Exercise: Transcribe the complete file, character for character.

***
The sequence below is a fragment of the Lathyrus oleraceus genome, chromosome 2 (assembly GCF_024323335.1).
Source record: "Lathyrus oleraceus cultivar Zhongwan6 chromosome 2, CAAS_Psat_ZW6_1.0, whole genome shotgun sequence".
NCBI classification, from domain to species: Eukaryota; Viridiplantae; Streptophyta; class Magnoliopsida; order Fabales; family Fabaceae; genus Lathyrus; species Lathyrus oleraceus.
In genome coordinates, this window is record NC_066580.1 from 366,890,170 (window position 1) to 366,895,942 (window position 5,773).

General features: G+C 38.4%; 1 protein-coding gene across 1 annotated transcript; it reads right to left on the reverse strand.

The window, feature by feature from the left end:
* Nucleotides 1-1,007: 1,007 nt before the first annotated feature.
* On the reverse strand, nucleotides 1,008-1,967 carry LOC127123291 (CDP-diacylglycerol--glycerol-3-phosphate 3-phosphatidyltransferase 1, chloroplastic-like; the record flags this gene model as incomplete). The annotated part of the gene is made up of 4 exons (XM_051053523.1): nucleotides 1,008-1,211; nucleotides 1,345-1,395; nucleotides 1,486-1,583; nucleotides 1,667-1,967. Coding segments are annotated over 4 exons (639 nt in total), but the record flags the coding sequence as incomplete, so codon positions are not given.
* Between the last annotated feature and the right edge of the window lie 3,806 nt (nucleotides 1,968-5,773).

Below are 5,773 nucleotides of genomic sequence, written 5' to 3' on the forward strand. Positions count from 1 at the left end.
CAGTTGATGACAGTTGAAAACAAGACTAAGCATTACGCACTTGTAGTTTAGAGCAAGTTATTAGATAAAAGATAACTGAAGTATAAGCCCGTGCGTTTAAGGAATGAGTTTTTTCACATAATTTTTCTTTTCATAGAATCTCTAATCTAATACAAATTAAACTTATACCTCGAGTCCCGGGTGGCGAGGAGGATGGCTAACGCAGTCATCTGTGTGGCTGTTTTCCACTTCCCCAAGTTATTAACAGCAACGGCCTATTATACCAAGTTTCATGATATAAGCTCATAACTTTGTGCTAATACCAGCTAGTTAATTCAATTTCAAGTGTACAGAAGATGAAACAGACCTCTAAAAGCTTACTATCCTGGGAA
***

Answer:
The sequence below is a fragment of the Lathyrus oleraceus genome, chromosome 2 (assembly GCF_024323335.1).
Source record: "Lathyrus oleraceus cultivar Zhongwan6 chromosome 2, CAAS_Psat_ZW6_1.0, whole genome shotgun sequence".
NCBI classification, from domain to species: Eukaryota; Viridiplantae; Streptophyta; class Magnoliopsida; order Fabales; family Fabaceae; genus Lathyrus; species Lathyrus oleraceus.
In genome coordinates, this window is record NC_066580.1 from 366,890,170 (window position 1) to 366,895,942 (window position 5,773).

General features: G+C 38.4%; 1 protein-coding gene across 1 annotated transcript; it reads right to left on the reverse strand.

The window, feature by feature from the left end:
* Nucleotides 1-1,007: 1,007 nt before the first annotated feature.
* On the reverse strand, nucleotides 1,008-1,967 carry LOC127123291 (CDP-diacylglycerol--glycerol-3-phosphate 3-phosphatidyltransferase 1, chloroplastic-like; the record flags this gene model as incomplete). The annotated part of the gene is made up of 4 exons (XM_051053523.1): nucleotides 1,008-1,211; nucleotides 1,345-1,395; nucleotides 1,486-1,583; nucleotides 1,667-1,967. Coding segments are annotated over 4 exons (639 nt in total), but the record flags the coding sequence as incomplete, so codon positions are not given.
* Between the last annotated feature and the right edge of the window lie 3,806 nt (nucleotides 1,968-5,773).

Below are 5,773 nucleotides of genomic sequence, written 5' to 3' on the forward strand. Positions count from 1 at the left end.
CAGTTGATGACAGTTGAAAACAAGACTAAGCATTACGCACTTGTAGTTTAGAGCAAGTTATTAGATAAAAGATAACTGAAGTATAAGCCCGTGCGTTTAAGGAATGAGTTTTTTCACATAATTTTTCTTTTCATAGAATCTCTAATCTAATACAAATTAAACTTATACCTCGAGTCCCGGGTGGCGAGGAGGATGGCTAACGCAGTCATCTGTGTGGCTGTTTTCCACTTCCCCAAGTTATTAACAGCAACGGCCTATTATACCAAGTTTCATGATATAAGCTCATAACTTTGTGCTAATACCAGCTAGTTAATTCAATTTCAAGTGTACAGAAGATGAAACAGACCTCTAAAAGCTTACTATCCTGGGAA